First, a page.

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Covid pandemic: 10% of England’s 2022 cases suspected reinfections, Denmark lifts restrictions

New Delhi: The Covid-19 pandemic continues to wreak havoc around the world, with the current count at over 38 crore cases and more than 57 lakh deaths.

A tenth of England’s Covid-19 cases reported in 2022 so far are suspected reinfections, the Pacific island nation of Tonga announced lockdown after detecting its first two cases since the start of the pandemic, and Denmark has officially become the first country in the European Union (EU) to lift all Covid-19 restrictions

ThePrint brings you some important global stories on the coronavirus pandemic.

Nearly 10% of England’s 2022 Covid cases suspected reinfections

A tenth of England’s Covid-19 cases reported so far this year are suspected reinfections, according to a Reuters analysis of the UK Health Security Agency (UKHSA)’s coronavirus data.

Before 6 December, the proportion of daily cases in England suspected to be reinfections had been under two per cent for about six months. That rate has increased to 9.9 per cent so far in 2022, the analysis suggests.

On Monday, the UK began incorporating possible coronavirus reinfections into its daily data.

The UKHSA said there had been 5.8 lakh possible reinfections in England to date, taking the total number reported in Britain to 173 lakh.

“Reinfection remained at very low levels until the start of the Omicron wave. It is right that our daily reporting processes reflect how the virus has changed,” said Steven Riley, UKHSA’s Director General of Data and Analytics.

The UK has registered 17,428,345 cases and 156,875 deaths.

Also read: ‘Serious failure in leadership’ — what civil servant’s probe on UK PM’s lockdown parties found

Tonga under lockdown after recording 2 Covid cases

The Pacific island nation of Tonga, recently hit by a volcanic explosion, went into national lockdown Wednesday after recording two community transmissions of Covid-19 since the start of the pandemic, reports Al Jazeera.

Tonga Prime Minister Siaosi Sovaleni made the announcement days after the nation received aid from an Australian ship where cases of coronavirus had been detected on board.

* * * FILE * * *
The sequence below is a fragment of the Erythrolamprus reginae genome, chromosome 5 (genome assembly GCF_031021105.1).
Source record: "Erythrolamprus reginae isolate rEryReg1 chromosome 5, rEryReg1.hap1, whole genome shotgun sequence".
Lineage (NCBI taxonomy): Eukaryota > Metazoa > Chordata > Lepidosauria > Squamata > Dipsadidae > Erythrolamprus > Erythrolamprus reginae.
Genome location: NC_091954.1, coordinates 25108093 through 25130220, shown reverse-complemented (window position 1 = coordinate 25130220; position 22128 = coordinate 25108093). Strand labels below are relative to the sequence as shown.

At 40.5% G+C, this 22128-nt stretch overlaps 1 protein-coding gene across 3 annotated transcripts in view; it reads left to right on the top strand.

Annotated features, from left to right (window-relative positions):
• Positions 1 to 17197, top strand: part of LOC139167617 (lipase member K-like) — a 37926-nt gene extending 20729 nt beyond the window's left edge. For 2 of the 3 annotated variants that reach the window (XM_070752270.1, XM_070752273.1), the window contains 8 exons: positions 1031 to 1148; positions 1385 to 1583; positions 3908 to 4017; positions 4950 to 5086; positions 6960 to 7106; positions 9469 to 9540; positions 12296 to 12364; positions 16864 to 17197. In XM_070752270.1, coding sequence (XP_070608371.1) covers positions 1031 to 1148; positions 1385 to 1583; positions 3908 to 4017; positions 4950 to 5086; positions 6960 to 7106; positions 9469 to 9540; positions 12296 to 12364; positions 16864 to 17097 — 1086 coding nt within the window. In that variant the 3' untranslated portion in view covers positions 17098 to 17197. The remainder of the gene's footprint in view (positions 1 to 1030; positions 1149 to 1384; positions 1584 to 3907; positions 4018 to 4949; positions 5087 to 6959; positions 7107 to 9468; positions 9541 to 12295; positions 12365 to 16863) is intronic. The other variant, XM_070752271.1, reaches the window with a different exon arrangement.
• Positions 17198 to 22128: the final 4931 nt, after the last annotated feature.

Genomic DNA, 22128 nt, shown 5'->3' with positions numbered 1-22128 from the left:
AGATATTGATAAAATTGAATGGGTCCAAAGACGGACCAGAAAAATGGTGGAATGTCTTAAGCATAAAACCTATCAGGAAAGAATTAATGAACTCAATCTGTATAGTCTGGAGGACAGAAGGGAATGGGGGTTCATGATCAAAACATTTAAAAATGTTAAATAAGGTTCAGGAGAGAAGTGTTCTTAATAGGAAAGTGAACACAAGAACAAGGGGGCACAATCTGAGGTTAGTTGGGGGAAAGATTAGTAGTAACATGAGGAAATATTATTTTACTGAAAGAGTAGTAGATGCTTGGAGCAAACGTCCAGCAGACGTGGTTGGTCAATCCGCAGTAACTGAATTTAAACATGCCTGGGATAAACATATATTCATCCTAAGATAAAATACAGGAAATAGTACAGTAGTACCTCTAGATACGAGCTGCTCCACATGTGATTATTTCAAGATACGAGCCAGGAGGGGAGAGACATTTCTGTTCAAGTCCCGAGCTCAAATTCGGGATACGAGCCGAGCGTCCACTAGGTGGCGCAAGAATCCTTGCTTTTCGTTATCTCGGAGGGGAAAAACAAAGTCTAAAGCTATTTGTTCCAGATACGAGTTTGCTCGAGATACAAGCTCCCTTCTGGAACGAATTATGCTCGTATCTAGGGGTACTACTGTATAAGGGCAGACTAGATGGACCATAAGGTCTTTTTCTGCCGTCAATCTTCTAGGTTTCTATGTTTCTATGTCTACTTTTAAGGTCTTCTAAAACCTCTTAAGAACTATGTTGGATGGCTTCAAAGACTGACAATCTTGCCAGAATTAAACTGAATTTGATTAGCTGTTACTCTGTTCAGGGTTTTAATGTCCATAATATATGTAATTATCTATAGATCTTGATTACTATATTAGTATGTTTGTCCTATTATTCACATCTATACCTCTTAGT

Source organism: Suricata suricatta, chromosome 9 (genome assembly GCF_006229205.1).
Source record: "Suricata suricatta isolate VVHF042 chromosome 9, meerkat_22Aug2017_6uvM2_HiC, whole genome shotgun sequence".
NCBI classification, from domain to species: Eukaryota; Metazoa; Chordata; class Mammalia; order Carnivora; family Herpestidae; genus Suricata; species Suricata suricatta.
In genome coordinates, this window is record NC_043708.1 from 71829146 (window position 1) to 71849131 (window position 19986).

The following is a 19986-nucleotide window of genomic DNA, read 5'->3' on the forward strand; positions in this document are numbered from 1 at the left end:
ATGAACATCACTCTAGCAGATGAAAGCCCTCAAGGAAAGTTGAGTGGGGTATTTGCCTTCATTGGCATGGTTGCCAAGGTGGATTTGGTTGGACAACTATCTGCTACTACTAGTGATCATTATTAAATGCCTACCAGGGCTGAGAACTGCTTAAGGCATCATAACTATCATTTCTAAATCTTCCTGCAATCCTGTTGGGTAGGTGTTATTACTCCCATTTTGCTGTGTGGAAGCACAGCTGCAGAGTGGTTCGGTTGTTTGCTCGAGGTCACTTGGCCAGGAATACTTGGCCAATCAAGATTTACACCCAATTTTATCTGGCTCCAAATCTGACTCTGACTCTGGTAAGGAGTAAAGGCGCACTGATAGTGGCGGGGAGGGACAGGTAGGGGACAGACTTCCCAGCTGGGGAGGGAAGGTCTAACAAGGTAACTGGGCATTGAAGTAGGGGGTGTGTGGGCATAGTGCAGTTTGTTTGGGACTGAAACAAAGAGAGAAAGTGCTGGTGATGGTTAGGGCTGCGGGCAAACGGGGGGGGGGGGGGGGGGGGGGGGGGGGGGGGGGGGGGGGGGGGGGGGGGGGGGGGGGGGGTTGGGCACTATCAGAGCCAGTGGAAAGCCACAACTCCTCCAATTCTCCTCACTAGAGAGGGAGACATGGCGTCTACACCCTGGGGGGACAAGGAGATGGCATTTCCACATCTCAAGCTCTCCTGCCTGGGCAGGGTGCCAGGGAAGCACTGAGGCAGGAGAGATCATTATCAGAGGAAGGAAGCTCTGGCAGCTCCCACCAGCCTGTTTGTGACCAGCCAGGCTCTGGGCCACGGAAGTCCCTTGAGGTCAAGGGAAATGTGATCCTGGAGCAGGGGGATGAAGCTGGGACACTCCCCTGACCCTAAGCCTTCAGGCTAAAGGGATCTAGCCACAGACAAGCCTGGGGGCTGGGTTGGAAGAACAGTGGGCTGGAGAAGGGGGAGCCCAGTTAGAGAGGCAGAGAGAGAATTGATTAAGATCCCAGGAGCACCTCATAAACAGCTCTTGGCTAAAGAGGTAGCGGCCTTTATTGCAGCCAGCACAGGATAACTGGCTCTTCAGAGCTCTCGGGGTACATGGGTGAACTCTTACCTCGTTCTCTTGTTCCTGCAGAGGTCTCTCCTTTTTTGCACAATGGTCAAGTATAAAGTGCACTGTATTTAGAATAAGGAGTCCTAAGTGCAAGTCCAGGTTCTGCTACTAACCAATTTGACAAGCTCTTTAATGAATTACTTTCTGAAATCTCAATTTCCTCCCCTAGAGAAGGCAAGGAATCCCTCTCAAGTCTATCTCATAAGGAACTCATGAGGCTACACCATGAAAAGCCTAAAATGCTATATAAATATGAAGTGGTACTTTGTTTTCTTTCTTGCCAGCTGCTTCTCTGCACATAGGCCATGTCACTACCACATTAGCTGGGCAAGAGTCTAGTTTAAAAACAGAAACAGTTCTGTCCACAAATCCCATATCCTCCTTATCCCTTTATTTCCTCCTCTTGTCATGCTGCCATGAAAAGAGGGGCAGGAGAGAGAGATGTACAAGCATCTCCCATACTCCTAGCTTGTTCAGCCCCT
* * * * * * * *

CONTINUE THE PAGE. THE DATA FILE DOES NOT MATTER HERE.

A week ago, the Hunga Tonga-Hunga Ha’apai volcano erupted triggering an ocean tsunami that caused damage as far away as the West Coast of the US.

On 21 January, Tonga turned back an aid flight from Australia, due to a Covid case on board.

Tonga had been Covid-free since the beginning of the pandemic, with a strict border control policy.

Residents in Japan’s Kyoto learn to live without foreign tourists

Residents in the ancient Japanese city of Kyoto have learned to embrace life without foreign visitors, who were once welcomed for the money they ploughed into the local economy.

Kyoto, once the capital of Japan, is famous for its numerous classical Buddhist temples, as well as gardens, imperial palaces, Shinto shrines and more. However, just 2.45 lakh foreign visitors arrived in Japan in 2021, according to the tourism agency, a drop of 99.2 per cent from pre-pandemic levels.

Despite the loss of revenue, Kyoto residents are divided over the eventual return of foreign visitors, according to a report in The Guardian.

“It feels very different now,” said the owner of an ice-cream shop near Kiyomizu temple. “There used to be lots of foreign tourists, but now it’s almost empty.”

Japan has registered 2,811,050 cases and 18,871 deaths.

Also read: What causes long Covid? US study finds 4 factors, including viral load & Type-2 diabetes

Denmark becomes first EU country to lift all Covid restrictions

Denmark has officially become the first country in the European Union (EU) to lift all Covid-19 restrictions, reports CNN.

This means that an indoor mask mandate, “Covid passes” for entertainment venues, and the legal obligation to self-isolate if you test positive are no longer required.

“No one can know what will happen next December. But we promised the citizens of Denmark that we will only have restrictions if they are truly necessary and we’ll lift them as soon as we can,” Danish Health Minister Magnus Heunicke told CNN Monday. “That’s what’s happening right now.”

This decision comes after the government deemed that the virus is no longer a “socially critical sickness”.

The country, however, is still registering record infections and a high vaccination rate amid the spread of the Omicron variant.

Denmark has registered 1,710,619 cases and 3,770 deaths.

What else are we reading:

U.S. Has Far Higher Covid Death Rate Than Other Wealthy Countries: The New York Times

Israel to scrap COVID green pass for most entertainment venues from Sunday: Haaretz

Source: The Print

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